Dita’s $600,000 dream experience
Madonna, Gucci and a slew of celebs – from an all-smiling, gum-chewing Tom Cruise, through pretty-in-pink Gwyneth Paltrow to Drew Barrymore and Jennifer Lopez – set New York Fashion Week alight.
And it was all in a good cause.
As the burlesque artist Dita Von Teese, with a Japanese sponsor, bid $600,000 for a dream experience (a weekend that included an aerobic workout with Paltrow and Madonna), the room erupted into the kind of standing ovation usually reserved for rock concerts or fabulous fashion shows.
But the benefit Wednesday was no ordinary event. It took place, as Madonna put it, “on a piece of land that belongs to the world” – in the United Nations plaza, where a transparent tent offered a skyscape of Manhattan and a sculpture by the East River as background architecture.
And this event, to raise money for Unicef and for Malawi – the country where Madonna adopted a child and, she says, lost her heart – might just mark the beginning of a new phase in the glossy and glamorous luxury world.
Instead of celebrating the opening of its giant flagship on Fifth Avenue with a razzle-dazzle party in the three-story store, Gucci chose to underwrite the benefit to “give something back.” And at a moment when people are questioning the conspicuous consumption of the luxury world, this event seemed more heartfelt that the usual red-carpet parades of fancy frocks and famous faces – even if there were plenty of both.
“I feel very proud. Who could believe that so many celebrities would come – not for a fashion show but for fund-raising?” said Frida Giannini, Gucci’s creative director.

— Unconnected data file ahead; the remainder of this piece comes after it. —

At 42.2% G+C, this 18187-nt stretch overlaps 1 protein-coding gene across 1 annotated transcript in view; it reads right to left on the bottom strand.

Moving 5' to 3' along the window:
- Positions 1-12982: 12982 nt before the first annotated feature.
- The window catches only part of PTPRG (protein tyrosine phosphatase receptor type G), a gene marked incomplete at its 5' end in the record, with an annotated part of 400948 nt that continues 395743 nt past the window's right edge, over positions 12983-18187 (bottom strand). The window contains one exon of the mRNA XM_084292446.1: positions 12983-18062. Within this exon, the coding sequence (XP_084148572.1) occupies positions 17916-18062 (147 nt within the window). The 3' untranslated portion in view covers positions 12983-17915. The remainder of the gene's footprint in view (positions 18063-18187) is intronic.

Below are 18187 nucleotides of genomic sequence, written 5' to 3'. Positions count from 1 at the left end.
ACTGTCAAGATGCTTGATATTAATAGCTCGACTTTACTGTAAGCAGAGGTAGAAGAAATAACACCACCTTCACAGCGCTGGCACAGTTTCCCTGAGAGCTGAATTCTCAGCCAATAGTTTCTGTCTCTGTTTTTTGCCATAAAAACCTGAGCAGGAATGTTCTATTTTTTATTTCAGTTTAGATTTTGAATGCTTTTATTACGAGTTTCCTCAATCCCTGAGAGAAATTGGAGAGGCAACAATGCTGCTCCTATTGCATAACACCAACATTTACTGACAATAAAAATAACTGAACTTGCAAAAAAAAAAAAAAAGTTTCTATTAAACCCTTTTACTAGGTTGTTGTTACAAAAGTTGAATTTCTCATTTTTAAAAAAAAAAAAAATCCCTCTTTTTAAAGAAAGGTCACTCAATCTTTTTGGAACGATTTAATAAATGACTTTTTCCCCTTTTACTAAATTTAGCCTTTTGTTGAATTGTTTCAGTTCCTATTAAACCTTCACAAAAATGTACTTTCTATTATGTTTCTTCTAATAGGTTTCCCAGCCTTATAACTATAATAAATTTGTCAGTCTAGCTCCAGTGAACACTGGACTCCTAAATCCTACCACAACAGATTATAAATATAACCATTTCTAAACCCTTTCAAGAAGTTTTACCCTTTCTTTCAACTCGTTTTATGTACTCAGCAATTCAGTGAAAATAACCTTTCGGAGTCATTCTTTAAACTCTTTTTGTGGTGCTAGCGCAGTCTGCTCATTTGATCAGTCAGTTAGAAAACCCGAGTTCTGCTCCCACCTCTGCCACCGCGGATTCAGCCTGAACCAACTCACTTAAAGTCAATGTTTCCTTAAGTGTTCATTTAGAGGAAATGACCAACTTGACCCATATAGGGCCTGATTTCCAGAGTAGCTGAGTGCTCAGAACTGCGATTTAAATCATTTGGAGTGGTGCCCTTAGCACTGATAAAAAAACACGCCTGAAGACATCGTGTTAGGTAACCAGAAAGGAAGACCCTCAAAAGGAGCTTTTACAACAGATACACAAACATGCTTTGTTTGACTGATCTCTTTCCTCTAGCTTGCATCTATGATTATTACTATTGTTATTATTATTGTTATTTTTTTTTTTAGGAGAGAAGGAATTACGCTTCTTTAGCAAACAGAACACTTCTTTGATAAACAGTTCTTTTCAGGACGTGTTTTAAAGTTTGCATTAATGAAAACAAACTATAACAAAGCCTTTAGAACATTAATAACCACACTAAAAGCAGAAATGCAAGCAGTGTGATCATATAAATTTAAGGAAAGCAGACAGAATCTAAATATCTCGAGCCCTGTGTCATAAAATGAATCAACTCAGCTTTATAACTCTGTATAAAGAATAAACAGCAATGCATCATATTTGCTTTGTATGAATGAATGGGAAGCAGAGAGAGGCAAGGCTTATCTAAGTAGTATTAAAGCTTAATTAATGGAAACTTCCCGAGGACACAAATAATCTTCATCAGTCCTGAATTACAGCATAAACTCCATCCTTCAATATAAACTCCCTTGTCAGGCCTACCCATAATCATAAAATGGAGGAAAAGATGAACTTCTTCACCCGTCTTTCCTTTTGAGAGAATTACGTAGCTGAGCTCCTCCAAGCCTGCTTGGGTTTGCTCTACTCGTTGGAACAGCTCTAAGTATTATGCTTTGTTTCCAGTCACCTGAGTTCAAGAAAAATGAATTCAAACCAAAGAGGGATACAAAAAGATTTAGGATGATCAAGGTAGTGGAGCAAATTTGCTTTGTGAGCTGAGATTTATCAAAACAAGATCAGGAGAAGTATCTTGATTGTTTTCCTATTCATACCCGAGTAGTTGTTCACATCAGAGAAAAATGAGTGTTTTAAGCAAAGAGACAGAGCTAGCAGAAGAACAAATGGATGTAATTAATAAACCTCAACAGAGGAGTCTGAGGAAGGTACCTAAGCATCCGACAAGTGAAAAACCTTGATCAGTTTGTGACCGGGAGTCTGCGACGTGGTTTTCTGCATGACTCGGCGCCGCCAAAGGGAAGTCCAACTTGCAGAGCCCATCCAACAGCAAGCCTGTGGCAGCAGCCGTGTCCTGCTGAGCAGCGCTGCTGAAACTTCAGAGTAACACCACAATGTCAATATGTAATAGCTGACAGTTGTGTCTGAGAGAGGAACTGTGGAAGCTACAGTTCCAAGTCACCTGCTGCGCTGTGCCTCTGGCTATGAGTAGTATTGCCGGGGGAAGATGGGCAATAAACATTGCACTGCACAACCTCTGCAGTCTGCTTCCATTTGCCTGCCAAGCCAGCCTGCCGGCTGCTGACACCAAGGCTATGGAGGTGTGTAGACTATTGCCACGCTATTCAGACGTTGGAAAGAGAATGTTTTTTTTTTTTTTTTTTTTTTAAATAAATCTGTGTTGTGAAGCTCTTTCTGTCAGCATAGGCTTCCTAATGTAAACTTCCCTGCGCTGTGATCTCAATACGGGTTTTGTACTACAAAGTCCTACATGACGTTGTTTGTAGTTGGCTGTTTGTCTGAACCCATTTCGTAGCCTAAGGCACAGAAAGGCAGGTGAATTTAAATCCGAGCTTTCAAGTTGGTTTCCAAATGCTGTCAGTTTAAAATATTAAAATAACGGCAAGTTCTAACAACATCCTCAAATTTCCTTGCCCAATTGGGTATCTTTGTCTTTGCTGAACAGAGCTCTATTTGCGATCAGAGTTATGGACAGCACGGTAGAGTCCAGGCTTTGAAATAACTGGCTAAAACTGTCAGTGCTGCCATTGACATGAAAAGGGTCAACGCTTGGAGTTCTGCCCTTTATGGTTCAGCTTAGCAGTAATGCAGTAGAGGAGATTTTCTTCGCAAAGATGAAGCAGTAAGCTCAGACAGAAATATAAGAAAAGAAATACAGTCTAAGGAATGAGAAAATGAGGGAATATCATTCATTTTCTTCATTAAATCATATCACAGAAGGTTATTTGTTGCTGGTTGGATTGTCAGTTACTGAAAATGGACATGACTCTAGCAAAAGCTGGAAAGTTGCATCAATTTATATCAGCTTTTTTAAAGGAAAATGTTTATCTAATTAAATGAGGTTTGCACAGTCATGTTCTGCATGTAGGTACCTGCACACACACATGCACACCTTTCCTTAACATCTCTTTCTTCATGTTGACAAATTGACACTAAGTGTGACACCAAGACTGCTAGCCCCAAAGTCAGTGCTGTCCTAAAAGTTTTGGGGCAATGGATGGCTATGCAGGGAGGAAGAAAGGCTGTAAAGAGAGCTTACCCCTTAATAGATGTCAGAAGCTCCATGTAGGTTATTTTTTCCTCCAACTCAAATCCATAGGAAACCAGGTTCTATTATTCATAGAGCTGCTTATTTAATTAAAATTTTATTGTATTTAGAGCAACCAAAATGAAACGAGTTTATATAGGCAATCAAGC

François-Henri Pinault, chief executive of PPR, the parent company of the Gucci group, was with his partner, Salma Hayek, while Mark Lee, chief executive of Gucci, emphasized that by underwriting the evening’s costs, all profits and pledges would go directly to Raising Malawi, Madonna’s charity, and to the Unicef Schools for Africa effort. Since 2005 Gucci has supported programs in Malawi and Mozambique for children orphaned by HIV/AIDS
With the fate of the Oscars – and particularly its social functions – still in question, this New York gathering was a stellar celebrity event, although the focus was not on the clothes but on the speakers, who included Jeffrey Sachs, director of the Earth Institute at Columbia University; Matthew Chikaonda of Malawi; the actress Lucy Liu; and Madonna herself, whose aim is to create in Malawi, by 2010, an academy offering education to girls.
Madonna wore Gucci – a discreet gray crepe jersey – made especially by Giannini, who also created the shoes for Madonna’s daughter Lourdes. Those shoes tapped as Lourdes waved her glow stick during the auction and when the singer Rihanna rocked. But the performance that stole the show was from the African Children’s Choir, which opened the evening’s celebrations with innocent enthusiasm and raised cheers from the most sophisticated members of the entertainment industry.
From an article by Suzy Menkes, the International Herald Tribune.